DI-UMONS : Dépôt institutionnel de l’université de Mons

Recherche transversale
(titres de publication, de périodique et noms de colloque inclus)
2019-05-24 - Colloque/Abstract - Anglais - page(s)

Leo Damiana , Espinoza Stefano, Villers Agnès , Gainetdinov Raul, Ris Laurence , "Trace amine associate receptor 1 (TAAR1) as a new target for the treatment of cognitive dysfunction in Alzheimer disease" in 13th National Congress of the Belgian Society for Neuroscience, Brussels, Belgium, 2019

  • Codes CREF : Neurophysiologie (DI3224)
  • Unités de recherche UMONS : Neurosciences (M119)
  • Instituts UMONS : Institut des Sciences et Technologies de la Santé (Santé), Institut des Biosciences (Biosciences)

Abstract(s) :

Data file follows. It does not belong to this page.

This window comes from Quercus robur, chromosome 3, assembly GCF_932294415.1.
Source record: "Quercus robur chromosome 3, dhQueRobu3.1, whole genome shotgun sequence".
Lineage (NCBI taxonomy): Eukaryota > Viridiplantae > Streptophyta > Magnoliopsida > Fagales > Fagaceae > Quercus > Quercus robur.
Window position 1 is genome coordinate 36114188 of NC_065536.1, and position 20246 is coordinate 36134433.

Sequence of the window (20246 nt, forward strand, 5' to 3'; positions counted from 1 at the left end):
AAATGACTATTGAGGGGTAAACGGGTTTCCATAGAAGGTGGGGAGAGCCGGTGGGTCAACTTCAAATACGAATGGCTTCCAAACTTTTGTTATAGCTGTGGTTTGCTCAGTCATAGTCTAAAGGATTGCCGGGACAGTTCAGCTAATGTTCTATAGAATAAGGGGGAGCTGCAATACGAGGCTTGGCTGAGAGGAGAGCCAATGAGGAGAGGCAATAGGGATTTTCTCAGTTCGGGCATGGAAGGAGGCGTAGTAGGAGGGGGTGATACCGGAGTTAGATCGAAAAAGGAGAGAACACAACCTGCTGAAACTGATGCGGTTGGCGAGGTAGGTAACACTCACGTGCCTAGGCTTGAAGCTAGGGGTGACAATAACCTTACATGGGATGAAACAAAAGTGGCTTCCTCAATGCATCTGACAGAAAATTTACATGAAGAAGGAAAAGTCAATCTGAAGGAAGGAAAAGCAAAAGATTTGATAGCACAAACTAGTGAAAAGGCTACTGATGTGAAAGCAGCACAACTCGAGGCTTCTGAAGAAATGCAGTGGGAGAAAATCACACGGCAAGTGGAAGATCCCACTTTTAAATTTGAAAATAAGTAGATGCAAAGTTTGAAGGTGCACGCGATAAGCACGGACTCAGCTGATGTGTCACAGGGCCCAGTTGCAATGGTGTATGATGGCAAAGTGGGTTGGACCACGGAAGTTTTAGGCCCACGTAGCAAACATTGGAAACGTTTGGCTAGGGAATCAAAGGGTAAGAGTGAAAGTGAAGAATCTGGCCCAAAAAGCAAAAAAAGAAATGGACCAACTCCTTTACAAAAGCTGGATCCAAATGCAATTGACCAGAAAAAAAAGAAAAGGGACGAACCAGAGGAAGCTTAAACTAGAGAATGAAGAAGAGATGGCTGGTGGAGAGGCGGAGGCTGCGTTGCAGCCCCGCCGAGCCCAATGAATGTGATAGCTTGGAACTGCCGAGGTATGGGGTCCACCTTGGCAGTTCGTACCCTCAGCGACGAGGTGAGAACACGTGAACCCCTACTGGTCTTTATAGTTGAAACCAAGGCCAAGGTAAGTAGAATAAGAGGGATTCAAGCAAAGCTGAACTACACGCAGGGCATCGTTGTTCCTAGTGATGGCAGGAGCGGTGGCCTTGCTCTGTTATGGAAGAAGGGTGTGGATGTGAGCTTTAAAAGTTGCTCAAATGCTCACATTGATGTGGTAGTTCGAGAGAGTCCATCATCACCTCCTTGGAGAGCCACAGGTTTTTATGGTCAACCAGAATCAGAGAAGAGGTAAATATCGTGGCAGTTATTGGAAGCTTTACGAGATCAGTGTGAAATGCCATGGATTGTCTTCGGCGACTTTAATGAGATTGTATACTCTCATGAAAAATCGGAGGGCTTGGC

(Anglais) Alzheimer disease (AD) is the main cause of dementia with approximately 27 million people affected worldwide. Beta-Amyloid peptide (Ab) is elevated in the brains of patients with AD and is believed to be causative in the disease process. Ab can reduce long-term potentiation (LTP), a form of synaptic plasticity that is closely associated with learning and memory [1]. LTP involves postsynaptic phosphorylation and glutamate receptor trafficking, particularly; it has been shown that amyloid can cause reduction of glutamatergic transmission and inhibition of synaptic plasticity via increased endocytosis of NMDA receptors. Trace Amines (TAs) are a family of endogenous compounds with strong structural similarity to the classical monoamine neurotransmitters. The molecular mechanism of the TAs involves binding to a novel G protein-coupled receptor, called TAAR (trace amine-associated receptor). TAAR1 is distributed in the CNS. Recently, it has been shown that selective activation of TAAR1 are able to reverse glutamatergic hypofunction induced by selective NMDA receptor antagonists suggesting that TAAR1 activation may enhance also glutamatergic function. There are several lines of evidence suggesting pro-cognitive action of TAAR1 agonists in various behavioral experimental protocols and there is evidence indicating that TAAR1 can modulate frontal cortex glutamate NMDA receptor– related functions. [2-5]. Objectives: 1. To study in vitro the role of TAAR1 agonists on basal cortical glutamatergic transmission and their beneficial effect on Ab-induced dysfunction. 2. To study, in vivo, the role of TAAR1 in cognitive dysfunction induced by Ab and the beneficial role of TAAR1 agonists on cognition in Alzheimer’s mouse models. Methods: In vitro experiments were conducted on primary cortical cultures. Cortices of E17 embryo from TAAR1 and control mice were isolated and incubated for 14 days at 37 °C and 5% CO2. Cells were then stimulated with Ab 1-42 (1 µM, AnaSpec, USA), TAAR1 agonist (RO5256390, Sigma Aldrich, Belgium, 1 µM) or both 1hr at 37°C and NMDA surface expression was assessed using biotinylation assay and Western blots. In vivo studies were performed using 10-weeks mice ICV injected with: Ab 1-42 (3 µl), TAAR1 agonist (3µl) or both and vehicle treated controls. 7 days later, a series of behavioral tests were performed to evaluate the effects of Ab 1-42 and TAAR1 agonist, including Morris Water Maze (MWM), novel object recognition (NOR) and open field. Results: In vitro data showed that, as expected in WT mice, Ab 1-42 significantly decreased NMDA surface (NR1: -35± 2.6%; NR2A: -38± 1.8%; NR2B: -47± 4.2% ) expression while TAAR1 agonist promotes their membrane localization (NR1: +48±4.8%; NR2A: +67±3.5%; NR2B: +52±3.8% p<0.05, Student t test) on cortical cells. Conclusion: Altogether, our results showed that in vitro, TAAR1 agonist displayed the ability of increasing NMDA receptors surface expression, suggesting the possibility of displaying therapeutic effect on cognitive Ab induced impairments. Whether these effects are reproducible in vivo, are currently addressed.